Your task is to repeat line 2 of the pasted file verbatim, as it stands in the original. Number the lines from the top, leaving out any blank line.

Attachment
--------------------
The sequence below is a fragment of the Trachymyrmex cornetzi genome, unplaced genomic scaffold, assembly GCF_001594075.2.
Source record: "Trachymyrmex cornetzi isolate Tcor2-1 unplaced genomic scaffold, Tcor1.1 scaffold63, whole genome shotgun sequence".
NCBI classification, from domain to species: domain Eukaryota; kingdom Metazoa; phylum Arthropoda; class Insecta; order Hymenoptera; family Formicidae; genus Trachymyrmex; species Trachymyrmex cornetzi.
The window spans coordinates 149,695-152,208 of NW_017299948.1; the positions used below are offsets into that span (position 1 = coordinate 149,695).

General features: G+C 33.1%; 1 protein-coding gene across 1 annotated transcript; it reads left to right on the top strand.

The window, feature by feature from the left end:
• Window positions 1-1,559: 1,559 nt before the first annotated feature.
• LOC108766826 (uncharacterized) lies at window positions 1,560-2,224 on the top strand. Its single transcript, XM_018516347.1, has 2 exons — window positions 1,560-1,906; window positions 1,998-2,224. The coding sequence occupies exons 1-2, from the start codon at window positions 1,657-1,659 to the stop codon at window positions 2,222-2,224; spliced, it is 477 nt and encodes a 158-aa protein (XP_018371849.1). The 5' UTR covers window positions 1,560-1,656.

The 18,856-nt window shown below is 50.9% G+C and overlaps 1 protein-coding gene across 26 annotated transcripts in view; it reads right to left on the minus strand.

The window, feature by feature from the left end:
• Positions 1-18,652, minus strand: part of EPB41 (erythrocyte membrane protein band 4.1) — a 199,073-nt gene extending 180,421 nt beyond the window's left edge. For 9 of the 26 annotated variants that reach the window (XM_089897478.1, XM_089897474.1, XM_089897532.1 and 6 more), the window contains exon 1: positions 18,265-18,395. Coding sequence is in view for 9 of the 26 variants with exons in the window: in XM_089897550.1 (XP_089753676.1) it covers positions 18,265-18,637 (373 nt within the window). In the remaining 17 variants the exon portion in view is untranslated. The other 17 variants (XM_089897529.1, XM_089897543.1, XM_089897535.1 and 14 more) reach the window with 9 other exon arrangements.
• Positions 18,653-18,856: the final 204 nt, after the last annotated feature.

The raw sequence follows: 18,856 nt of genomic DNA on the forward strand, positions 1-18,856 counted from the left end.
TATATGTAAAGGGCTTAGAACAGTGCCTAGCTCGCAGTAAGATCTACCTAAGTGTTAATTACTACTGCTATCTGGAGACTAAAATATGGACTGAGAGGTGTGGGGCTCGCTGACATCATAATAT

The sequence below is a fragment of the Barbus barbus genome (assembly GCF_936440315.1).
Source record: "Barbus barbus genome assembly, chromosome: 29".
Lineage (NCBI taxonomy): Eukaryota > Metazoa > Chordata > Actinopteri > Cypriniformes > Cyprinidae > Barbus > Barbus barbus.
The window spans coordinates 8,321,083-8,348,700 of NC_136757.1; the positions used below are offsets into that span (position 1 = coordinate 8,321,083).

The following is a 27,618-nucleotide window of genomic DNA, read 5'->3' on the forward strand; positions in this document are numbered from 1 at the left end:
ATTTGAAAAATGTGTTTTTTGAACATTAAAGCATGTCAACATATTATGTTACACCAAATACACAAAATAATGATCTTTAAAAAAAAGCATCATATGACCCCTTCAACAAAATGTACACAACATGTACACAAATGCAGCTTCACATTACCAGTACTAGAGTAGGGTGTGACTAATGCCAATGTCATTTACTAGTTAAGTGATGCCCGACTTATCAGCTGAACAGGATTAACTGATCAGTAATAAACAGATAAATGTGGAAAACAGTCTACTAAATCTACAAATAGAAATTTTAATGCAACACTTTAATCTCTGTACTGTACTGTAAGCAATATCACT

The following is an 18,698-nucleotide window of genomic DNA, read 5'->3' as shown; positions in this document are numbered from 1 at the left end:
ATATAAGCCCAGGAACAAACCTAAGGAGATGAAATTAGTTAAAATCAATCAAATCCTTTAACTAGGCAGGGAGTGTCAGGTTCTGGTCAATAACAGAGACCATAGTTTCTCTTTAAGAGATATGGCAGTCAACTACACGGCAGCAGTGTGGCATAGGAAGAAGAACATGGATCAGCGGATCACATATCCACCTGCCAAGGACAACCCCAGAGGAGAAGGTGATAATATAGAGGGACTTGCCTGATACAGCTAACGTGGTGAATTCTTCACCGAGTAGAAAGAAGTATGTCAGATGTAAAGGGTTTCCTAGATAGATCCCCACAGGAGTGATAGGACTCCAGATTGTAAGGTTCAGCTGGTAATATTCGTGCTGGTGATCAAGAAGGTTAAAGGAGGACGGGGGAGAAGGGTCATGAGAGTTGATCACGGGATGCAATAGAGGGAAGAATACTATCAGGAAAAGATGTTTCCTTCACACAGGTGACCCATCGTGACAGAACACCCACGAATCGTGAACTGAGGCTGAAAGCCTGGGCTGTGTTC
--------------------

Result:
Source record: "Trachymyrmex cornetzi isolate Tcor2-1 unplaced genomic scaffold, Tcor1.1 scaffold63, whole genome shotgun sequence".